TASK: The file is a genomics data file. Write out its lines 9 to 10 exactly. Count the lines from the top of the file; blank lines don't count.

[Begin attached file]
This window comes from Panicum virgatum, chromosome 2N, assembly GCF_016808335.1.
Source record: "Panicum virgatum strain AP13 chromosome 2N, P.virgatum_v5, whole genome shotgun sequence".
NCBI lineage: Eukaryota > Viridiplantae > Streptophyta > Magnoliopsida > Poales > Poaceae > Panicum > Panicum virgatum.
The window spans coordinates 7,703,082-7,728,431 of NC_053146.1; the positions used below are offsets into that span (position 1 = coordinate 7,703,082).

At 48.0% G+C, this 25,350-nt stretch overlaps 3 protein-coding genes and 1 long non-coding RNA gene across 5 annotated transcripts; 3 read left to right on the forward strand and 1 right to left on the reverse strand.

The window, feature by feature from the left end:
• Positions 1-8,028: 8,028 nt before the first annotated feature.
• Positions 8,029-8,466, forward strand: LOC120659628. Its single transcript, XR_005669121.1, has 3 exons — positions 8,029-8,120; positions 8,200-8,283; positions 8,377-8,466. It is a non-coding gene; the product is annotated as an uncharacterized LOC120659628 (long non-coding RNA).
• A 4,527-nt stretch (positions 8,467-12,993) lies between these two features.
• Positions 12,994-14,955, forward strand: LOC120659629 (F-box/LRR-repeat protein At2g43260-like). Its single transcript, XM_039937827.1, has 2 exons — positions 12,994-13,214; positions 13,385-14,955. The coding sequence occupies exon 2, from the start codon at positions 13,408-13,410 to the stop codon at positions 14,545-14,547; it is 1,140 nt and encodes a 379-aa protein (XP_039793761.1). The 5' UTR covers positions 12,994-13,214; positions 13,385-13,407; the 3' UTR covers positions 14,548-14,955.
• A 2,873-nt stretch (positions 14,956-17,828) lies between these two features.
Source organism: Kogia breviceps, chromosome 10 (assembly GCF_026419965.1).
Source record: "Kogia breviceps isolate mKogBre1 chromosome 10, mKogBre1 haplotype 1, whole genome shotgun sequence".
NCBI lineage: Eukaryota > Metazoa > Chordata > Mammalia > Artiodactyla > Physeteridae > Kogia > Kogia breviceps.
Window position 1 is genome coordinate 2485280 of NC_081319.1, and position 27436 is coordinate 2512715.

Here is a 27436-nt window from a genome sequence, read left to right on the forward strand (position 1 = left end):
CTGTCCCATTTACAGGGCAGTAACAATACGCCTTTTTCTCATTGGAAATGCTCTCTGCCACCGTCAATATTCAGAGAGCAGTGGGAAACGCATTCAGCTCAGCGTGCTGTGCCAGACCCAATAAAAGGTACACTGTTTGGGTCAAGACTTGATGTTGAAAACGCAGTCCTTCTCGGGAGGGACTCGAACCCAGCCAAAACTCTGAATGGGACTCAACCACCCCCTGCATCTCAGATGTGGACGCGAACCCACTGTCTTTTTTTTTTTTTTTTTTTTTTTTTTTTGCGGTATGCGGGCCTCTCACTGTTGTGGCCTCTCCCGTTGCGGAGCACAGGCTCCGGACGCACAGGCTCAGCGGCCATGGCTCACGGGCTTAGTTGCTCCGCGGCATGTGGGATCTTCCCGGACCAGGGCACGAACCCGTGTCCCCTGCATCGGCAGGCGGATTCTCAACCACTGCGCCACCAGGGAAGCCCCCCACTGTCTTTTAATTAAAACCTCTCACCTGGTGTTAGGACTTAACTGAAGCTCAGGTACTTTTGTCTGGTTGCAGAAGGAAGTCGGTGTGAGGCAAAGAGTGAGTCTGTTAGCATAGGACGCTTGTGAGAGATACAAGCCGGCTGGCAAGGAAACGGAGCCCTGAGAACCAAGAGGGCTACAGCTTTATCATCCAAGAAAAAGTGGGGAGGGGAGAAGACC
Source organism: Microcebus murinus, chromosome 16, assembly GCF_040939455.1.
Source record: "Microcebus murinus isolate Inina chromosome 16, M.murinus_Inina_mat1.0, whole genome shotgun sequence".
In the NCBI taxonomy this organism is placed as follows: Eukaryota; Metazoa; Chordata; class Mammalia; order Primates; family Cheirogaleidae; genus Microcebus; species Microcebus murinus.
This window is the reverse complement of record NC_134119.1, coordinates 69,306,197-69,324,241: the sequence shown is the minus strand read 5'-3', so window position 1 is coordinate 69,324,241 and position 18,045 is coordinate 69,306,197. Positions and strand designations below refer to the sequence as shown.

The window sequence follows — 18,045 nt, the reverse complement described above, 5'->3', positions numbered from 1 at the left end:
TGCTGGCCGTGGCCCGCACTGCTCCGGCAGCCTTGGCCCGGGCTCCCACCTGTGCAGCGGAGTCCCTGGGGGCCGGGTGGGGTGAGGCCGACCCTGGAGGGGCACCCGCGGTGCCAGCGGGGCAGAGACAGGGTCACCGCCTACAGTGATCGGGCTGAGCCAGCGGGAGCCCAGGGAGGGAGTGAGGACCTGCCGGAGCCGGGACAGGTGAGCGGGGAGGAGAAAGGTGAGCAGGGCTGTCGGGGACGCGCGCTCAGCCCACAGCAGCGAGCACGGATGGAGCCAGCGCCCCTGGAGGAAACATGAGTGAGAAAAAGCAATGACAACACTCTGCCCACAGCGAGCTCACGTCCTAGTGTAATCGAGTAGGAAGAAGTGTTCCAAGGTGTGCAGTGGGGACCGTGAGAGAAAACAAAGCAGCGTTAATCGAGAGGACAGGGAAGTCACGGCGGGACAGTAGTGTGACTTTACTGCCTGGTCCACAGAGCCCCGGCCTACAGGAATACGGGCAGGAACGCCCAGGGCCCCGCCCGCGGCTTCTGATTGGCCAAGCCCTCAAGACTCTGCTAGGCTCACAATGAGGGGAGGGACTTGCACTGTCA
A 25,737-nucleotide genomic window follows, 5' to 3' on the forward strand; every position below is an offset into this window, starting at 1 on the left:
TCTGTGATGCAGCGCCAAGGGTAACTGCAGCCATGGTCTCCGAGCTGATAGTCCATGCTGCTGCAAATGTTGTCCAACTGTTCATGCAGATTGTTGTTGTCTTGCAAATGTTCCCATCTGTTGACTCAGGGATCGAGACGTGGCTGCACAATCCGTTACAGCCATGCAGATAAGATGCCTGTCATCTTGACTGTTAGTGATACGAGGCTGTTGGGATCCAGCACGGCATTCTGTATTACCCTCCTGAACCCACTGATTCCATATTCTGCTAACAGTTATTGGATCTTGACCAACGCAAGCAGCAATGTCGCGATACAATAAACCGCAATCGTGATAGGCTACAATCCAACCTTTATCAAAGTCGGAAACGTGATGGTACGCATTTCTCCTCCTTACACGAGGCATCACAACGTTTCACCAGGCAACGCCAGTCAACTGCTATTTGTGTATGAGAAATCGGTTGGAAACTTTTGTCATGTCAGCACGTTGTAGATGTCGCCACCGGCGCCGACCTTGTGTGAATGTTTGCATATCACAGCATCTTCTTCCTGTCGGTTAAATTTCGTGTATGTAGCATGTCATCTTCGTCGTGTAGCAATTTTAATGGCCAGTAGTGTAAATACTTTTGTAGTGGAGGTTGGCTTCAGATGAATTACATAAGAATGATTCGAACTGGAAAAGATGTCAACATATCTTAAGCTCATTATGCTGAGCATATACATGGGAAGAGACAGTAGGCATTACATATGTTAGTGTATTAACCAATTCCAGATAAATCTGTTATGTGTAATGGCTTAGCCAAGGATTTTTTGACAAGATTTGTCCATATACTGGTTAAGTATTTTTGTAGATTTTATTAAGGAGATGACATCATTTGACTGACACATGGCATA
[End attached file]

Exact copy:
• A 4,527-nt stretch (positions 8,467-12,993) lies between these two features.
• Positions 12,994-14,955, forward strand: LOC120659629 (F-box/LRR-repeat protein At2g43260-like). Its single transcript, XM_039937827.1, has 2 exons — positions 12,994-13,214; positions 13,385-14,955. The coding sequence occupies exon 2, from the start codon at positions 13,408-13,410 to the stop codon at positions 14,545-14,547; it is 1,140 nt and encodes a 379-aa protein (XP_039793761.1). The 5' UTR covers positions 12,994-13,214; positions 13,385-13,407; the 3' UTR covers positions 14,548-14,955.